Technology changes the way we interact with the world almost on a daily basis. For instance, maybe you got a new iPhone at some point, and you set it up so that it can look at your face and open for the first time. Before, with older iPhone versions, there was just a passcode that you set up.
The face ID iPhone feature seemed almost like a miracle the first time you used it, but it became normal within a few days. That’s also how technology works: what seems miraculous becomes relatively commonplace, and it doesn’t take long at all for it to feel that way.
It’s the same with virtually any technology form. One day the first cars appeared, and within a year or two, they were everywhere, replacing horses. That is how it’s going to seem with biometrics, a new technology form that has already appeared in society but is rapidly becoming more popular.
The Clear line in airports is one example of biometrics at work, and we’re going to talk about it right now. We’ll cover how the Clear line works and whether you might want to sign up for this new service.
Identity Governance Runs the World
Before we get into biometrics and the Clear line at your local airport, we should talk a bit about identity governance. Identity governance is everywhere, and it’s just another way to say that one entity or another is trying to keep track of who you are.
There is nothing necessarily wrong with that. After all, you’d want your bank to confirm your identity so you can take money out. That’s why they will ask for a photo ID at your local branch’s teller’s window.
It’s the same thing when you’re trying to access your company’s computer network. There, you might encounter IGA, or Identity Governance and Administrationfeatures, but they are there for the same purpose. Again, some entity is trying to ascertain who you are so it can be sure you’re not a hacker or some other devious criminal who’s up to no good.
The point is that proving who you are matters in just about anything you do. That concept is not new. What’s new is biometrics, which we’ll get into right now.
- What Exactly is Biometrics?
- What About the Airport’s Clear Line?
- How Does It Work?
- Are There Any Drawbacks?
What Exactly is Biometrics?
Biometrics are calculations and body measurements. They relate to unique human characteristics. No two biomolecular structures are identical, meaning that no two human beings are identical.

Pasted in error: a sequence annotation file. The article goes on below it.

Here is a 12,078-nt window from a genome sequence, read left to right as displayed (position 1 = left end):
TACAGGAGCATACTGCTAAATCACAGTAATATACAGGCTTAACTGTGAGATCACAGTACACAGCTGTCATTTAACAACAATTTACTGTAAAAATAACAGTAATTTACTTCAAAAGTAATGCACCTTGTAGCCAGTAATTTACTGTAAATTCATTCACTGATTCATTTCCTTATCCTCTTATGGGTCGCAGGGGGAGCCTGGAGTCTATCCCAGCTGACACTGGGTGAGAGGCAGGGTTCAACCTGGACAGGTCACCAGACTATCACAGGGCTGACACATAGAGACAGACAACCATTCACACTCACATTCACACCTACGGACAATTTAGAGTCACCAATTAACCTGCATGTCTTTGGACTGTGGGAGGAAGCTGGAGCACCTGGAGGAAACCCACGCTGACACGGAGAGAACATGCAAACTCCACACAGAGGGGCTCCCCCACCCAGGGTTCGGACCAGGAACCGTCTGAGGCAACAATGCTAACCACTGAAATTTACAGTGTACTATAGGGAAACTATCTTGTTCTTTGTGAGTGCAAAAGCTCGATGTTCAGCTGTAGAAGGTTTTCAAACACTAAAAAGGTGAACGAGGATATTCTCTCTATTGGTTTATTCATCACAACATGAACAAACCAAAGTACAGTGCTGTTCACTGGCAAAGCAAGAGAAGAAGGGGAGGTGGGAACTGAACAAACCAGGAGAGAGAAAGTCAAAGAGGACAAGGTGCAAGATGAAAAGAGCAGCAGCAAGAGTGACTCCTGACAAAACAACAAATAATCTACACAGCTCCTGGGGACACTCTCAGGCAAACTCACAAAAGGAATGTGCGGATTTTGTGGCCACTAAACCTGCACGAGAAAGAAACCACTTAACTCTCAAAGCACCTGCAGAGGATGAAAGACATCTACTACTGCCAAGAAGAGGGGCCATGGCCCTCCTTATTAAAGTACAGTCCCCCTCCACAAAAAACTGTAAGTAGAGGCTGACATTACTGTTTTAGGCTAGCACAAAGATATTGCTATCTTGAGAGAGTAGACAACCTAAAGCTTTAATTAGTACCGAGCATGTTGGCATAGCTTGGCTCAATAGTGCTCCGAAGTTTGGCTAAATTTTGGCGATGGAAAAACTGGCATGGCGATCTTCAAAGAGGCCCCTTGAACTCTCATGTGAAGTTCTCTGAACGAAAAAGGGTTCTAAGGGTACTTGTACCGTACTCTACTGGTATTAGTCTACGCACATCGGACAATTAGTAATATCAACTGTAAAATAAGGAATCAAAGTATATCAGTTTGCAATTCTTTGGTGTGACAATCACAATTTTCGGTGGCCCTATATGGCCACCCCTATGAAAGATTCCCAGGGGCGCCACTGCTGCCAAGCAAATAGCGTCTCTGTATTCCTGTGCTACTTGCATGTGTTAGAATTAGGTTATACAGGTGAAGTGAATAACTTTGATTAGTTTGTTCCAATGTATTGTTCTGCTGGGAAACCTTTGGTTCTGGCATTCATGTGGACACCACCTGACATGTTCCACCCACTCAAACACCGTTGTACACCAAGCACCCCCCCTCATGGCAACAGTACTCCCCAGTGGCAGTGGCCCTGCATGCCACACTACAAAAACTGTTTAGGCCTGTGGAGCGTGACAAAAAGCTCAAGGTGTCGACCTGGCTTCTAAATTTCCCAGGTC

Computer science is where biometrics can come in handy the most, though future applications are inevitable. Access control and identification through biometrics are becoming more commonplace. The iPhone facial recognition technology is the most common and widespread example right now.
The FBI and other entities are also using biometrics now to identify individuals in groups that they are surveilling. This is a way they are trying to catch terrorists. However, some people worry that the government or other entities are going to abuse the power that biometrics gives them.
What About the Airport’s Clear Line?
The Clear program is an interesting example of biometrics at work. Think about how long it can take you to stand in line at an airport. Maybe you’re trying to fly around Thanksgiving or Christmas, and you’re dealing with long lines. Perhaps you’re about to miss your flight, and you’re wondering if a better way exists.
That is why Known Traveler Numbers came out. The known traveler program allows you to answer a series of questions online so that you can get a known traveler number. Once you have it, you can get that number on your boarding pass, and you can go through a shorter line to get to your flight faster.
However, even that’s becoming slower, as more people are catching onto this system’s existence. You could say that the Clear program is the next logical extension in getting through airports faster and more efficiently.
How Does It Work?
With the Clear program, you pay for a yearly membership. If you know you’re going to travel at least a couple of times within a calendar year, it might be worth it to you. You sign up online, and then, when you go to the airport, you go through a system where a machine takes pictures of you and gets a sense of your biometric indicators.
Once this happens, you can walk through the Clear line, and you don’t even need to show your boarding pass. All you must do is slow down for a few seconds so the scanner can confirm the biometric indicators proving that it’s you.
These biometric indicators are almost impossible to fake. For now, at least, this is truly cutting-edge technology. Something new will definitely come along to replace it, but if you sign up for this system, you probably won’t be in as much danger of ever missing a flight.
Are There Any Drawbacks?
The next inevitable question is whether there are any drawbacks if you sign up for the Clear program. The first one is that there are only a few airports and other venues right now with Clear lines. The program is rolling out, and there will be more soon, but right now, the whole setup is in its infancy.
The other possible drawback is that some people worry about giving away their biometric signatures. They feel like the government or whatever other entity is going to start tracking them, and they will not have any privacy anymore.
It’s difficult to tell how legitimate of a concern that is at the moment. Nothing indicates that the Clear program is going to lead to increased surveillance, any more than setting up your iPhone with facial ID recognition will.
You will have to make your own personal decision about whether to do this or not. For a nominal fee, though, you have to admit that the idea of being able to waltz through the Clear line while everyone else waits sounds pretty appealing.